Leica Q2 Monochrom highlight linearity at ISO 100

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JimKasson
JimKasson Forum Pro • Posts: 38,753
Leica Q2 Monochrom highlight linearity at ISO 100
7

When I looked at the engineering dynamic range (EDR) of the Q2 Monochrom, I stumbled onto the fact that full scale for ISO 100 is lower than that for the higher ISO settings. Bill Claff advanced the conjecture that the programmable gain amplifier (PGA) was reducing the gain by a factor of two as the camera went from ISO 200 to ISO 100, and that the photodiode/capacitor was saturating before the analog to digital converter (ADC). I haven't done a full photon transfer curve (PTC) for the camera yet. That would shed some light on the issue, but my samples near clipping tend to be sparse. So I went for a more direct approach.

I set up the Q2 Monochrom on a camera stand (bet you've never seen a Q2 on a camera stand before), and aimed it at a linear gradient target.

Here's a look at the gradient:

I made a pair of exposures one stop apart at ISO 100 and ISO 200. I brought the raw files into RawDigger, selected an area short of clipping in the ISO 200 image which was short in the direction where the gradient image was constant, and long in the direction in which is was changing, and looked at the histogram of both selections.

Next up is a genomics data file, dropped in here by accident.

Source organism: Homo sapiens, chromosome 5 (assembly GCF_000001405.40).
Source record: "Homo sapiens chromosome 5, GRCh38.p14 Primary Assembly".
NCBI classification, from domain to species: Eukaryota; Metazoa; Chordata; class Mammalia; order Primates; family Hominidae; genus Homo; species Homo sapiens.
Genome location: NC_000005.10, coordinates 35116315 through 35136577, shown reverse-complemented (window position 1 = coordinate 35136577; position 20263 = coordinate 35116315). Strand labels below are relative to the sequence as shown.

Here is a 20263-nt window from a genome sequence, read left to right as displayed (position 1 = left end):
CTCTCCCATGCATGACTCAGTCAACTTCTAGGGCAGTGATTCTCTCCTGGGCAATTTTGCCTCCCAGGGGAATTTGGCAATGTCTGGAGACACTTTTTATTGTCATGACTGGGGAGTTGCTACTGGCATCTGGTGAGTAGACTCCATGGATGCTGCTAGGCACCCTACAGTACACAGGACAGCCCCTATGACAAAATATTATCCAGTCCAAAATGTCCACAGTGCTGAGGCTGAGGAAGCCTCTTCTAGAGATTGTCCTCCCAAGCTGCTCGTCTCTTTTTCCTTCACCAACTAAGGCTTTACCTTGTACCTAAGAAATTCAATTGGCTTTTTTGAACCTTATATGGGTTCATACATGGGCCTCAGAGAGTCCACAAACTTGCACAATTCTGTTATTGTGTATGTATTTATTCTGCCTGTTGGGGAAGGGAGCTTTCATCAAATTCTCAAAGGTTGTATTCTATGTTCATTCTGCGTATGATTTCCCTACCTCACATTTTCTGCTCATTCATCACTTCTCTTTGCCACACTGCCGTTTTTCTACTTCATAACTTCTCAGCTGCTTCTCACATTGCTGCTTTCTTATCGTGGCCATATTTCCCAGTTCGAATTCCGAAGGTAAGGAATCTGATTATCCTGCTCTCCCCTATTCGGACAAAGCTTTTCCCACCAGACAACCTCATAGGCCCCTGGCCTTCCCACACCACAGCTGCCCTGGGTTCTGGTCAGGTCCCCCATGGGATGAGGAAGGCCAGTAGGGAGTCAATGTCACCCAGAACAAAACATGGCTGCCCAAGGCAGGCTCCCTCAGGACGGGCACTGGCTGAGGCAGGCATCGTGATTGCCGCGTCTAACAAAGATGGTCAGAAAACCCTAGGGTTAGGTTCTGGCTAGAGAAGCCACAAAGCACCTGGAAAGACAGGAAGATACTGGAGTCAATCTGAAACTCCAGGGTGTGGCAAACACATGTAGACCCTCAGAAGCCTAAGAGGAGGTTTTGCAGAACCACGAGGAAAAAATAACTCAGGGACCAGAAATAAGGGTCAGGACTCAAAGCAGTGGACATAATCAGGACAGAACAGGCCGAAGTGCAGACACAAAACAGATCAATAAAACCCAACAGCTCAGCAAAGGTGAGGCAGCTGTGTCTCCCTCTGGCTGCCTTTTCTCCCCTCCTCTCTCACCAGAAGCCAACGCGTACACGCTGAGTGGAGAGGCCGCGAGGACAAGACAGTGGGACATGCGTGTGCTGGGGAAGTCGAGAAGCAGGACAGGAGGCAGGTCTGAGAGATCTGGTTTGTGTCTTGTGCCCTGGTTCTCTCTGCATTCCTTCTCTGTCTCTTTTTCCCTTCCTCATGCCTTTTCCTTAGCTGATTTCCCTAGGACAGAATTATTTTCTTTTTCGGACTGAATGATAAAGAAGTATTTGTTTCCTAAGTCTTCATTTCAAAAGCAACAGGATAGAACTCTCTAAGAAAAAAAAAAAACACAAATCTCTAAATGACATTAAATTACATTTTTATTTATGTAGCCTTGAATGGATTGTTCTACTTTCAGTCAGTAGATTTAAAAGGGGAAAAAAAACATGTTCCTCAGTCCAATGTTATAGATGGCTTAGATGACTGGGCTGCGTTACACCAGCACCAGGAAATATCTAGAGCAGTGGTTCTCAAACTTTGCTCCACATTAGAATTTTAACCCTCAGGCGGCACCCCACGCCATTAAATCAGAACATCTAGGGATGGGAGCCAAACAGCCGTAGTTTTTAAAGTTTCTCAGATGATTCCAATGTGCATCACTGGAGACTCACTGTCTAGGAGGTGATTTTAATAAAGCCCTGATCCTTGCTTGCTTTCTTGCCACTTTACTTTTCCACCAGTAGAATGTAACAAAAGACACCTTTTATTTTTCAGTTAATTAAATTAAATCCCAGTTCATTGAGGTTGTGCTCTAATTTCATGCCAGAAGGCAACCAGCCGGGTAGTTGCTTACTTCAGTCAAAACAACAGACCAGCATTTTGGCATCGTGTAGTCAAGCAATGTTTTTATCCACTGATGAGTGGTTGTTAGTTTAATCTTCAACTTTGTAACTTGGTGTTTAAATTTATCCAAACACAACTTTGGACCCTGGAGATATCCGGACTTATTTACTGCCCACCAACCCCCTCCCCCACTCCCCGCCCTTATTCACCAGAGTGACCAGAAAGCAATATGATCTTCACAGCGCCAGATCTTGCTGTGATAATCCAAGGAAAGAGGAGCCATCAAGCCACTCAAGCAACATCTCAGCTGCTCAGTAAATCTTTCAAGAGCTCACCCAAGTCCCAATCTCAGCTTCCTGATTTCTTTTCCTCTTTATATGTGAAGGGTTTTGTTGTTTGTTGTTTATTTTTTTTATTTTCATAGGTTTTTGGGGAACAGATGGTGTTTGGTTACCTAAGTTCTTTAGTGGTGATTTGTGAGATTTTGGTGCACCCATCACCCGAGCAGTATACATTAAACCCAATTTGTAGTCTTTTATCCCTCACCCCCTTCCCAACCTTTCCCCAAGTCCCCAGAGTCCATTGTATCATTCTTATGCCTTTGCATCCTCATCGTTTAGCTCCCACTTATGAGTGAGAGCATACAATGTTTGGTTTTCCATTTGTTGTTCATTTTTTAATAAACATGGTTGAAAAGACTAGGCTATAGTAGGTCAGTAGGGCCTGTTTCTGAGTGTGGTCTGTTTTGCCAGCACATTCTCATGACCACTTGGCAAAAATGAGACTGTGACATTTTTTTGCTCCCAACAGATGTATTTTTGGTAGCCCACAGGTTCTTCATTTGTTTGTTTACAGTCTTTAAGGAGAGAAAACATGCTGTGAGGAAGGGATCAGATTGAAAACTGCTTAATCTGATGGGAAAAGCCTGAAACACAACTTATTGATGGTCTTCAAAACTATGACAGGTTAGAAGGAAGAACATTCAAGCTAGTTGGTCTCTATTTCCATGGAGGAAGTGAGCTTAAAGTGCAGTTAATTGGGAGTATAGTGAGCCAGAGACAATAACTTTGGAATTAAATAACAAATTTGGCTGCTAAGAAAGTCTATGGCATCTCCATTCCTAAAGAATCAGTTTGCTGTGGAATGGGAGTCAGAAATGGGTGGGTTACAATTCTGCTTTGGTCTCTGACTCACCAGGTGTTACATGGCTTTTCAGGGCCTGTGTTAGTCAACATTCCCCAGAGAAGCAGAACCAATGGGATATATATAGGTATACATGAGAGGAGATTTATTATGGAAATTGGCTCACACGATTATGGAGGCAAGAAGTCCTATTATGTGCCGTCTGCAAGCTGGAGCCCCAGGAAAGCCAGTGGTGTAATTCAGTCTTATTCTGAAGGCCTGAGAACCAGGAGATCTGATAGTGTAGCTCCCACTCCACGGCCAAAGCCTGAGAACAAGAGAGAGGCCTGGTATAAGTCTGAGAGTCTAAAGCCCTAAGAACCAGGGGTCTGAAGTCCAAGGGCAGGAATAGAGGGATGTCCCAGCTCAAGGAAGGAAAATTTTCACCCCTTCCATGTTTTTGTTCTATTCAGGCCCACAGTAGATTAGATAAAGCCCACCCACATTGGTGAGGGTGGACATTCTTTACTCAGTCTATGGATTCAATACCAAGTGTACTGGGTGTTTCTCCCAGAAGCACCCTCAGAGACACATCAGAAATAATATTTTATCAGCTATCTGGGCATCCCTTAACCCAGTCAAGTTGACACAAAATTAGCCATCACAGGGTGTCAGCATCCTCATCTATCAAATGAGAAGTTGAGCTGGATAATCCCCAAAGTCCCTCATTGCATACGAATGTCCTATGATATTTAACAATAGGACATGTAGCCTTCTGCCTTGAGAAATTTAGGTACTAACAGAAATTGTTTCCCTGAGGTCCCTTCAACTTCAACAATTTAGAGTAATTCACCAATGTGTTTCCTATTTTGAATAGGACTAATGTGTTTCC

The histograms are virtually identical, indicating that ISO 100 does indeed have half the gain that ISO 200 does.

With the camera set up the same way, adjusting only the shutter speed, I made two more exposures, each a stop more generous than the first pair.

Here are those histograms:

Looks like Bill's conjecture was right. The left hand parts of the histogram are identical. Clipping on the ISO 100 image starts at roughly a count of 11,000, and full saturation at a count of roughly 12,500.

What does that tell us about EDR at the two ISO settings?

If we want our raw file to have a linear tone curve, we should consider full scale for ISO 100 to be about 11000. log2(16383/11000) is 0.63 stops. The EDR that I got earlier assuming full scale of 16383 at ISO 100 was 12.6 stops. If full scale is 11000, that is reduced to 12 stops. The EDR at ISO 200 is 12 stops. So you don't gain any EDR going from ISO 200 to ISO 100.

If it's OK for our raw file to have a sharp shoulder, we should consider full scale for ISO 100 to be about 12500. log2(16383/12500) is 0.4 stops. The EDR that I got earlier assuming full scale of 16383 at ISO 100 was 12.6 stops. If full scale is 11000, that is reduced to 12.2 stops. The EDR at ISO 200 is 12 stops. So you do gain EDR going from ISO 200 to ISO 100. But there is some compression between 10000 and 12500, which means that the scene-referred dynamic range is a bit higher than the numbers above indicate.

My net on all this is that the ISO 100 setting on the Q2 Monochrom is useful in some circumstances, and is not a fake ISO in the sense that the lowest ISO settings in Nikon, Fujifilm, and Sony cameras are. However -- and this is important if you do ETTR and plan to use ISO 100 -- clipping at ISO 100 will occur earlier than the live histogram in the finder indicates.

Jim

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 JimKasson's gear list:JimKasson's gear list
Leica Q2 Monochrom Nikon Z7 Fujifilm GFX 100 Fujifilm GFX 100S Nikon Z9 +1 more
Leica M Monochrom (Typ 246)
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